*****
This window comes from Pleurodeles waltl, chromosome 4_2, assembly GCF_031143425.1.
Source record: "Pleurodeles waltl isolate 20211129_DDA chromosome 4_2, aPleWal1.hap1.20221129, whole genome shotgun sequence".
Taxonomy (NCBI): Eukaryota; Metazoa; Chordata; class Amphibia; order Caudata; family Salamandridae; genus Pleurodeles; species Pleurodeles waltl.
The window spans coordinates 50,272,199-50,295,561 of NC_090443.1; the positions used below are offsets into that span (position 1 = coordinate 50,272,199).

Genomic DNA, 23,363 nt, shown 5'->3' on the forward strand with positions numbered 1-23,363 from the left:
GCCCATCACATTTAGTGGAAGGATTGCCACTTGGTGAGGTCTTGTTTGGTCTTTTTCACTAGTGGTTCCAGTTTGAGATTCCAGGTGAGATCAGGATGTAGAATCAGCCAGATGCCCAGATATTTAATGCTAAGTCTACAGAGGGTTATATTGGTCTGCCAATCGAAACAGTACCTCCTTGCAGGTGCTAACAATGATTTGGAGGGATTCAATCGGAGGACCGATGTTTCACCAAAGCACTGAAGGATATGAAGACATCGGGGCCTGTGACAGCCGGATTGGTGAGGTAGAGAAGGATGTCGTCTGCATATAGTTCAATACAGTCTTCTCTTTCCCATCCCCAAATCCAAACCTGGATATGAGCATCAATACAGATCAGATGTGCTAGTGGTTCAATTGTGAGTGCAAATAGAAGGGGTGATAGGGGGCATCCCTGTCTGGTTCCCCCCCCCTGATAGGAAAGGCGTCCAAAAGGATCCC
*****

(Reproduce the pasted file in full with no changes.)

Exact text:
This window comes from Pleurodeles waltl, chromosome 4_2, assembly GCF_031143425.1.
Source record: "Pleurodeles waltl isolate 20211129_DDA chromosome 4_2, aPleWal1.hap1.20221129, whole genome shotgun sequence".
Taxonomy (NCBI): Eukaryota; Metazoa; Chordata; class Amphibia; order Caudata; family Salamandridae; genus Pleurodeles; species Pleurodeles waltl.
The window spans coordinates 50,272,199-50,295,561 of NC_090443.1; the positions used below are offsets into that span (position 1 = coordinate 50,272,199).

Genomic DNA, 23,363 nt, shown 5'->3' on the forward strand with positions numbered 1-23,363 from the left:
GCCCATCACATTTAGTGGAAGGATTGCCACTTGGTGAGGTCTTGTTTGGTCTTTTTCACTAGTGGTTCCAGTTTGAGATTCCAGGTGAGATCAGGATGTAGAATCAGCCAGATGCCCAGATATTTAATGCTAAGTCTACAGAGGGTTATATTGGTCTGCCAATCGAAACAGTACCTCCTTGCAGGTGCTAACAATGATTTGGAGGGATTCAATCGGAGGACCGATGTTTCACCAAAGCACTGAAGGATATGAAGACATCGGGGCCTGTGACAGCCGGATTGGTGAGGTAGAGAAGGATGTCGTCTGCATATAGTTCAATACAGTCTTCTCTTTCCCATCCCCAAATCCAAACCTGGATATGAGCATCAATACAGATCAGATGTGCTAGTGGTTCAATTGTGAGTGCAAATAGAAGGGGTGATAGGGGGCATCCCTGTCTGGTTCCCCCCCCCTGATAGGAAAGGCGTCCAAAAGGATCCC